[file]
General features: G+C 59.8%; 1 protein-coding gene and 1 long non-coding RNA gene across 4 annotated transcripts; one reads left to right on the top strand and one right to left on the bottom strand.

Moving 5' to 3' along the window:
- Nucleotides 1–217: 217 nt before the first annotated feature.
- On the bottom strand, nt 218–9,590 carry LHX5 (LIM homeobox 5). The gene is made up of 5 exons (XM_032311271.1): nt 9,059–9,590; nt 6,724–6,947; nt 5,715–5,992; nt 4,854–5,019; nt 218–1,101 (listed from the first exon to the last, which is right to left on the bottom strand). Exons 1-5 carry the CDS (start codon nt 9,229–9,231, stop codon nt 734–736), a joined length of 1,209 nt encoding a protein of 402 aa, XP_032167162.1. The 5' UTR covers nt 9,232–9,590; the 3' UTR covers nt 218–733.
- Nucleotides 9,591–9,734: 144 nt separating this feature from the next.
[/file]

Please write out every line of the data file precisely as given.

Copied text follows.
General features: G+C 59.8%; 1 protein-coding gene and 1 long non-coding RNA gene across 4 annotated transcripts; one reads left to right on the top strand and one right to left on the bottom strand.

Moving 5' to 3' along the window:
- Nucleotides 1–217: 217 nt before the first annotated feature.
- On the bottom strand, nt 218–9,590 carry LHX5 (LIM homeobox 5). The gene is made up of 5 exons (XM_032311271.1): nt 9,059–9,590; nt 6,724–6,947; nt 5,715–5,992; nt 4,854–5,019; nt 218–1,101 (listed from the first exon to the last, which is right to left on the bottom strand). Exons 1-5 carry the CDS (start codon nt 9,229–9,231, stop codon nt 734–736), a joined length of 1,209 nt encoding a protein of 402 aa, XP_032167162.1. The 5' UTR covers nt 9,232–9,590; the 3' UTR covers nt 218–733.
- Nucleotides 9,591–9,734: 144 nt separating this feature from the next.